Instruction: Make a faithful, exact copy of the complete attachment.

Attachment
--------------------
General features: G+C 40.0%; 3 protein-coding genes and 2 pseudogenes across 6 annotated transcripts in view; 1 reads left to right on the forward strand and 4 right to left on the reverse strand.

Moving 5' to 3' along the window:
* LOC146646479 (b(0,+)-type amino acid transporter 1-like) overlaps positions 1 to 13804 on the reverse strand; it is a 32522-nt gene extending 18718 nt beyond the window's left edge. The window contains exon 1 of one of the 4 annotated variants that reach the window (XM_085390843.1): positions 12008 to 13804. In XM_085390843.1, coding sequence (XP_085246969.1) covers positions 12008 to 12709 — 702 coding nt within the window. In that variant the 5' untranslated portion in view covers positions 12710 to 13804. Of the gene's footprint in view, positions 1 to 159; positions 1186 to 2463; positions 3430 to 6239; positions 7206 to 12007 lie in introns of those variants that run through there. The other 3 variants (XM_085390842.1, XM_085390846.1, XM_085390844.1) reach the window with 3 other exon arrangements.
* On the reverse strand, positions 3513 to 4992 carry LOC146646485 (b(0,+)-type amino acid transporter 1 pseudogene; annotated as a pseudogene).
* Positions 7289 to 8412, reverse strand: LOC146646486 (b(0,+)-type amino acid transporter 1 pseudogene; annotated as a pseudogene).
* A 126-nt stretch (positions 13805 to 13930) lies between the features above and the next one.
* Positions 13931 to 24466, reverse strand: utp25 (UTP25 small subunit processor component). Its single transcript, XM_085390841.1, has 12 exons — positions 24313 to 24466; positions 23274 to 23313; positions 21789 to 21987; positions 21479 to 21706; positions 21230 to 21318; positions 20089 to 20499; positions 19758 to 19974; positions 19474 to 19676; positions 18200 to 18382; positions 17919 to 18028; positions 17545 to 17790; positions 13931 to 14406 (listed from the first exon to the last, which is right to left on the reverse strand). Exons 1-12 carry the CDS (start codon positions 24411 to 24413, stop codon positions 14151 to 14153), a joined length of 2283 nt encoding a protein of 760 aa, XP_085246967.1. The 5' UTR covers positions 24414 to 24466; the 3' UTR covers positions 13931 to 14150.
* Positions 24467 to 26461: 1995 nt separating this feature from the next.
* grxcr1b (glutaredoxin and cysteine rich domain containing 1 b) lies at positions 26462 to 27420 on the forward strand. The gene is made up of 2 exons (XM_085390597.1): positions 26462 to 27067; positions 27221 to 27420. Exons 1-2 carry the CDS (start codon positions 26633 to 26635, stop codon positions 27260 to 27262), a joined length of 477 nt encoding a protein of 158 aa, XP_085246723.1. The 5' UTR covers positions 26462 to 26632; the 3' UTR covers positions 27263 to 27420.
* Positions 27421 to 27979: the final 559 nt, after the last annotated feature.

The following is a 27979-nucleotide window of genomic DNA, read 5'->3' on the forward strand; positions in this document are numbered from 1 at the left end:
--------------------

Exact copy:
General features: G+C 40.0%; 3 protein-coding genes and 2 pseudogenes across 6 annotated transcripts in view; 1 reads left to right on the forward strand and 4 right to left on the reverse strand.

Moving 5' to 3' along the window:
* LOC146646479 (b(0,+)-type amino acid transporter 1-like) overlaps positions 1 to 13804 on the reverse strand; it is a 32522-nt gene extending 18718 nt beyond the window's left edge. The window contains exon 1 of one of the 4 annotated variants that reach the window (XM_085390843.1): positions 12008 to 13804. In XM_085390843.1, coding sequence (XP_085246969.1) covers positions 12008 to 12709 — 702 coding nt within the window. In that variant the 5' untranslated portion in view covers positions 12710 to 13804. Of the gene's footprint in view, positions 1 to 159; positions 1186 to 2463; positions 3430 to 6239; positions 7206 to 12007 lie in introns of those variants that run through there. The other 3 variants (XM_085390842.1, XM_085390846.1, XM_085390844.1) reach the window with 3 other exon arrangements.
* On the reverse strand, positions 3513 to 4992 carry LOC146646485 (b(0,+)-type amino acid transporter 1 pseudogene; annotated as a pseudogene).
* Positions 7289 to 8412, reverse strand: LOC146646486 (b(0,+)-type amino acid transporter 1 pseudogene; annotated as a pseudogene).
* A 126-nt stretch (positions 13805 to 13930) lies between the features above and the next one.
* Positions 13931 to 24466, reverse strand: utp25 (UTP25 small subunit processor component). Its single transcript, XM_085390841.1, has 12 exons — positions 24313 to 24466; positions 23274 to 23313; positions 21789 to 21987; positions 21479 to 21706; positions 21230 to 21318; positions 20089 to 20499; positions 19758 to 19974; positions 19474 to 19676; positions 18200 to 18382; positions 17919 to 18028; positions 17545 to 17790; positions 13931 to 14406 (listed from the first exon to the last, which is right to left on the reverse strand). Exons 1-12 carry the CDS (start codon positions 24411 to 24413, stop codon positions 14151 to 14153), a joined length of 2283 nt encoding a protein of 760 aa, XP_085246967.1. The 5' UTR covers positions 24414 to 24466; the 3' UTR covers positions 13931 to 14150.
* Positions 24467 to 26461: 1995 nt separating this feature from the next.
* grxcr1b (glutaredoxin and cysteine rich domain containing 1 b) lies at positions 26462 to 27420 on the forward strand. The gene is made up of 2 exons (XM_085390597.1): positions 26462 to 27067; positions 27221 to 27420. Exons 1-2 carry the CDS (start codon positions 26633 to 26635, stop codon positions 27260 to 27262), a joined length of 477 nt encoding a protein of 158 aa, XP_085246723.1. The 5' UTR covers positions 26462 to 26632; the 3' UTR covers positions 27263 to 27420.
* Positions 27421 to 27979: the final 559 nt, after the last annotated feature.

The following is a 27979-nucleotide window of genomic DNA, read 5'->3' on the forward strand; positions in this document are numbered from 1 at the left end: